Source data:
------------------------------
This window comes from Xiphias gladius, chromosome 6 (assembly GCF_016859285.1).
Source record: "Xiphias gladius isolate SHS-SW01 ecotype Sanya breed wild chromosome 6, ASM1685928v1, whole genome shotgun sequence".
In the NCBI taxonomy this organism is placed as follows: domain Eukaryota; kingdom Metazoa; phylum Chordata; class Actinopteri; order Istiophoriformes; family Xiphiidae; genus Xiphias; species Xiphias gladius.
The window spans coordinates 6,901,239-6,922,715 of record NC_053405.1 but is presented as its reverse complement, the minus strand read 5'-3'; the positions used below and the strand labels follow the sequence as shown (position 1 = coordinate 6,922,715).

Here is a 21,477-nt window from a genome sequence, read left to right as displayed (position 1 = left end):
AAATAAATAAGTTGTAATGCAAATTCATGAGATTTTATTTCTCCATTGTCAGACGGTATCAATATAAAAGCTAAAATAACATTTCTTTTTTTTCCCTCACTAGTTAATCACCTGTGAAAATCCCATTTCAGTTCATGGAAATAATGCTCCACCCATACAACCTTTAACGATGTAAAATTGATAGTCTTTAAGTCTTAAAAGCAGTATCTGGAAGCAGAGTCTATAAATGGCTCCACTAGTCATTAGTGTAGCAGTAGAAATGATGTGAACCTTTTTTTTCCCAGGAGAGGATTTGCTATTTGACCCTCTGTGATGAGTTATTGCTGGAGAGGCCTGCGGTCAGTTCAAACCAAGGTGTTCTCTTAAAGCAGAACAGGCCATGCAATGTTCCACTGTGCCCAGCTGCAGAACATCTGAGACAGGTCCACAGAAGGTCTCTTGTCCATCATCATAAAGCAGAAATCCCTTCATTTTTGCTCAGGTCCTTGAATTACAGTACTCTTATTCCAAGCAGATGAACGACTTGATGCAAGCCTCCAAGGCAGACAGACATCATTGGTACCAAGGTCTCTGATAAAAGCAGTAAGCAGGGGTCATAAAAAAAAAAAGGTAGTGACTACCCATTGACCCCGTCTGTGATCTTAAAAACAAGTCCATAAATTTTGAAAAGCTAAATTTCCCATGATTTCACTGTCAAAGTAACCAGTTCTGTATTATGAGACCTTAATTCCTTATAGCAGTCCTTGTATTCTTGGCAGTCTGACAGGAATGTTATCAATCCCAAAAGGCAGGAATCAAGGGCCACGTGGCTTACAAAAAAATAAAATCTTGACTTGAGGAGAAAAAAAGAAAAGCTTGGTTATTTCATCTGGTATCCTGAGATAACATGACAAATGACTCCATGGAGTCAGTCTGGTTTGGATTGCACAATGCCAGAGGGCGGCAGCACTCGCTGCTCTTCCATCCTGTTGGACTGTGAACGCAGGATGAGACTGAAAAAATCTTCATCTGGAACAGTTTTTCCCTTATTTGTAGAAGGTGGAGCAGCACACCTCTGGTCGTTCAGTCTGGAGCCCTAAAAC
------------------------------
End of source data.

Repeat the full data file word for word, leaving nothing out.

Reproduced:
This window comes from Xiphias gladius, chromosome 6 (assembly GCF_016859285.1).
Source record: "Xiphias gladius isolate SHS-SW01 ecotype Sanya breed wild chromosome 6, ASM1685928v1, whole genome shotgun sequence".
In the NCBI taxonomy this organism is placed as follows: domain Eukaryota; kingdom Metazoa; phylum Chordata; class Actinopteri; order Istiophoriformes; family Xiphiidae; genus Xiphias; species Xiphias gladius.
The window spans coordinates 6,901,239-6,922,715 of record NC_053405.1 but is presented as its reverse complement, the minus strand read 5'-3'; the positions used below and the strand labels follow the sequence as shown (position 1 = coordinate 6,922,715).

Here is a 21,477-nt window from a genome sequence, read left to right as displayed (position 1 = left end):
AAATAAATAAGTTGTAATGCAAATTCATGAGATTTTATTTCTCCATTGTCAGACGGTATCAATATAAAAGCTAAAATAACATTTCTTTTTTTTCCCTCACTAGTTAATCACCTGTGAAAATCCCATTTCAGTTCATGGAAATAATGCTCCACCCATACAACCTTTAACGATGTAAAATTGATAGTCTTTAAGTCTTAAAAGCAGTATCTGGAAGCAGAGTCTATAAATGGCTCCACTAGTCATTAGTGTAGCAGTAGAAATGATGTGAACCTTTTTTTTCCCAGGAGAGGATTTGCTATTTGACCCTCTGTGATGAGTTATTGCTGGAGAGGCCTGCGGTCAGTTCAAACCAAGGTGTTCTCTTAAAGCAGAACAGGCCATGCAATGTTCCACTGTGCCCAGCTGCAGAACATCTGAGACAGGTCCACAGAAGGTCTCTTGTCCATCATCATAAAGCAGAAATCCCTTCATTTTTGCTCAGGTCCTTGAATTACAGTACTCTTATTCCAAGCAGATGAACGACTTGATGCAAGCCTCCAAGGCAGACAGACATCATTGGTACCAAGGTCTCTGATAAAAGCAGTAAGCAGGGGTCATAAAAAAAAAAAGGTAGTGACTACCCATTGACCCCGTCTGTGATCTTAAAAACAAGTCCATAAATTTTGAAAAGCTAAATTTCCCATGATTTCACTGTCAAAGTAACCAGTTCTGTATTATGAGACCTTAATTCCTTATAGCAGTCCTTGTATTCTTGGCAGTCTGACAGGAATGTTATCAATCCCAAAAGGCAGGAATCAAGGGCCACGTGGCTTACAAAAAAATAAAATCTTGACTTGAGGAGAAAAAAAGAAAAGCTTGGTTATTTCATCTGGTATCCTGAGATAACATGACAAATGACTCCATGGAGTCAGTCTGGTTTGGATTGCACAATGCCAGAGGGCGGCAGCACTCGCTGCTCTTCCATCCTGTTGGACTGTGAACGCAGGATGAGACTGAAAAAATCTTCATCTGGAACAGTTTTTCCCTTATTTGTAGAAGGTGGAGCAGCACACCTCTGGTCGTTCAGTCTGGAGCCCTAAAAC